Thursday, June 28, 2007

School board needs improvement, many say

Parents, activists express disappointment at school year’s final meeting; critique helpful, board members say

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Prince George’s County schools officials received their report cards a day earlier than students this year, but theirs came from a handful of county activists and parents.

The informal group confronted Superintendent John E. Deasy and the eight school board members at the final board meeting of the 2006-2007 school year on June 21, offering their critiques during the public participation forum held before each meeting.

The group dished out a litany of complaints and sharp criticism for the school board, accusing school leaders of failing to deliver on promises and demanding greater responsiveness from officials.

The group expressed frustration with what activists described as a lack of progress across the county school system.

Their criticism came a week after the county school system saw a significant bump in Maryland School Assessments reading and math scores, an accomplishment lauded by Deasy and other officials.

Sandra Pruitt, a leader of People for Change in Prince George’s County – an activist group formed during the 2006 election, said officials should make greater efforts to involve parents in policy making.

‘‘Parents have been locked out of the process,” she said. ‘‘Many of the new programs being introduced ... were rolled out without countywide input and community organizations’ input.”

Pruitt, as she has done throughout the spring, pointed to the county’s parent liaison program as an example. While officials, school administrators and many parents have commended Deasy’s plan to hire a liaison for every school, Pruitt said the program needs more oversight and planning.

Deasy and board members do not respond to public comments. The officials listened as speakers offered their critiques, including one woman who called Deasy’s commitment to the county school system into question. The report card grades ranged from B’s to D’s to F’s for the school board and B’s and C’s – with an A+ in the mix – for Deasy.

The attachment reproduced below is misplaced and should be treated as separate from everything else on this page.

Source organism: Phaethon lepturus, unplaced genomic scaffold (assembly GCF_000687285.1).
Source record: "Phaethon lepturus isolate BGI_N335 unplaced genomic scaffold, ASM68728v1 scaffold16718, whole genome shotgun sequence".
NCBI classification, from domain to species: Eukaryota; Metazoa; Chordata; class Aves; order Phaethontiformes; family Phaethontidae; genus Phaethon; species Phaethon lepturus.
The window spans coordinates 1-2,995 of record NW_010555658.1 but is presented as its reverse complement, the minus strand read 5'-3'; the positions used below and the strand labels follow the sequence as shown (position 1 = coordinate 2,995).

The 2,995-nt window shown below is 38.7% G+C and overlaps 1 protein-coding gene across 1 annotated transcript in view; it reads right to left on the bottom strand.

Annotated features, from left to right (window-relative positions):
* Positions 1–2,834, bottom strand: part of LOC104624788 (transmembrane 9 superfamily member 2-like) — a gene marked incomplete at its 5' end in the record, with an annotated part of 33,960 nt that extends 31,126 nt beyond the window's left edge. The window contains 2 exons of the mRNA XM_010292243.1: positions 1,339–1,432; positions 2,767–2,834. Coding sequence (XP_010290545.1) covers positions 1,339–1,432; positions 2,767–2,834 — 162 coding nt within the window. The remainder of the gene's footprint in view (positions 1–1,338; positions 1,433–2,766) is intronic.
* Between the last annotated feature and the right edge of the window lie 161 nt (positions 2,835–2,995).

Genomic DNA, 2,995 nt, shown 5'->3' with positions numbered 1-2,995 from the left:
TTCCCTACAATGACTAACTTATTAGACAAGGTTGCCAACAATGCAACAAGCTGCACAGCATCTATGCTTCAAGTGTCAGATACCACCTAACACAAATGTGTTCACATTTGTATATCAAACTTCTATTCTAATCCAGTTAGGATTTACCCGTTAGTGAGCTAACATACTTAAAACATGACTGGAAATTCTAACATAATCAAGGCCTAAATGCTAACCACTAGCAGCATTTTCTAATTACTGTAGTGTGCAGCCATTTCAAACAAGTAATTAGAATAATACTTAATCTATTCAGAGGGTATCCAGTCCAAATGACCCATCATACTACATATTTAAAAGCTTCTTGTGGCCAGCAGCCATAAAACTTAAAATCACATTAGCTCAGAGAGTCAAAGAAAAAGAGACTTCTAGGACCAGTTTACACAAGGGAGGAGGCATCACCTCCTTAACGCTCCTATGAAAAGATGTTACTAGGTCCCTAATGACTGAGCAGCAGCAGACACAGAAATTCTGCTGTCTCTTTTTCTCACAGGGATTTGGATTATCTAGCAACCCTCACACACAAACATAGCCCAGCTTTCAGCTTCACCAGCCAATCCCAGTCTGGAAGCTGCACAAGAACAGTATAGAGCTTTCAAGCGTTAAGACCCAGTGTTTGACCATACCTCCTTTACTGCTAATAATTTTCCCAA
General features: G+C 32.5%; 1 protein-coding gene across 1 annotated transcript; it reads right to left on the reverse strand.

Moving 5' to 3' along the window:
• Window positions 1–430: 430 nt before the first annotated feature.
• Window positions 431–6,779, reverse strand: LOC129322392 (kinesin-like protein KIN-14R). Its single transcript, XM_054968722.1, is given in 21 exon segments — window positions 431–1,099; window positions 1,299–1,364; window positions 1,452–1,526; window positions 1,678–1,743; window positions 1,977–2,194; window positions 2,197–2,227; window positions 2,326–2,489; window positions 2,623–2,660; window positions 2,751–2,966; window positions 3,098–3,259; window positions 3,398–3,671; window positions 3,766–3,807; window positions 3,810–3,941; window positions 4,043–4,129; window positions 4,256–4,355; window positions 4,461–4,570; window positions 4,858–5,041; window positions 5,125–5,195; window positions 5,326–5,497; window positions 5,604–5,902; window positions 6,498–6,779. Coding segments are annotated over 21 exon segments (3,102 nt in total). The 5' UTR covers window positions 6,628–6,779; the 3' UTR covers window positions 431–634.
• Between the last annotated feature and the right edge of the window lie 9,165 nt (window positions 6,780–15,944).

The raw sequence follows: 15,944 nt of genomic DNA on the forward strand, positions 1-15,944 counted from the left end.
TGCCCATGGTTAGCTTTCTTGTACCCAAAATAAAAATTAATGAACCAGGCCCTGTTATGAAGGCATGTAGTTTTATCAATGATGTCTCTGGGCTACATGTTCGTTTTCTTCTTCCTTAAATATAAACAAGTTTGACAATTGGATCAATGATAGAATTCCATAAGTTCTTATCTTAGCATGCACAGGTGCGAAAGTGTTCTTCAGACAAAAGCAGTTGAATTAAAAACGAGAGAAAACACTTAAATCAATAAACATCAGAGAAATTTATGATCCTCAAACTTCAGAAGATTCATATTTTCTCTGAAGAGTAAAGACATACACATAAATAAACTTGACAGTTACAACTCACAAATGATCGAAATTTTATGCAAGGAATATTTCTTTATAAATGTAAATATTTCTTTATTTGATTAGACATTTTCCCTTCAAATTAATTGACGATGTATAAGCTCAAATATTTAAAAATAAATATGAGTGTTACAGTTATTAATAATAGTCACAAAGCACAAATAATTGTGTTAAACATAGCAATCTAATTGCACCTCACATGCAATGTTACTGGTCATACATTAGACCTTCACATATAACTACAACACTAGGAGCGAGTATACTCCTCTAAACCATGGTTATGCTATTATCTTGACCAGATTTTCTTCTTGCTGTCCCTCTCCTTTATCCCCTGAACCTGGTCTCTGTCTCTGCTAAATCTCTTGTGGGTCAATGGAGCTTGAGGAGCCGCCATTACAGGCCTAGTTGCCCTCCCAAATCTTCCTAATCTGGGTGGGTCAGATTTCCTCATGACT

Afterward, board members had a tempered response to the criticism.

At-large school board member Ron Watson said he was encouraged by residents’ knowledge of board policy and initiatives.

‘‘When they can quote board policy, it shows we’re making progress,” Watson said. ‘‘And we didn’t run for this board because we were afraid of challenges.”

At-large board member Verjeana Jacobs said officials would digest the critiques during a six-week break before they reconvene in August.

Residents’ claims that the board did not respond to e-mails and phone calls, Jacobs said, were unfounded.

‘‘I refuse to believe that we’re not responsive,” she said. When a constituent requests help or clarification of a matter, Jacobs said she forwards it to the appropriate staff member or handles it herself. ‘‘I’m not sure there is anything we can do to please some people. I think that’s just the reality.”

The string of criticism at the meeting was offset by compliments from other school system stakeholders, including many parents pleased with rising MSA scores, Jacobs said.

‘‘Some people support us and understand the magnitude of the job we have to do ... but it’s always easier to sit back and criticize,” she said.

E-mail Dennis Carter at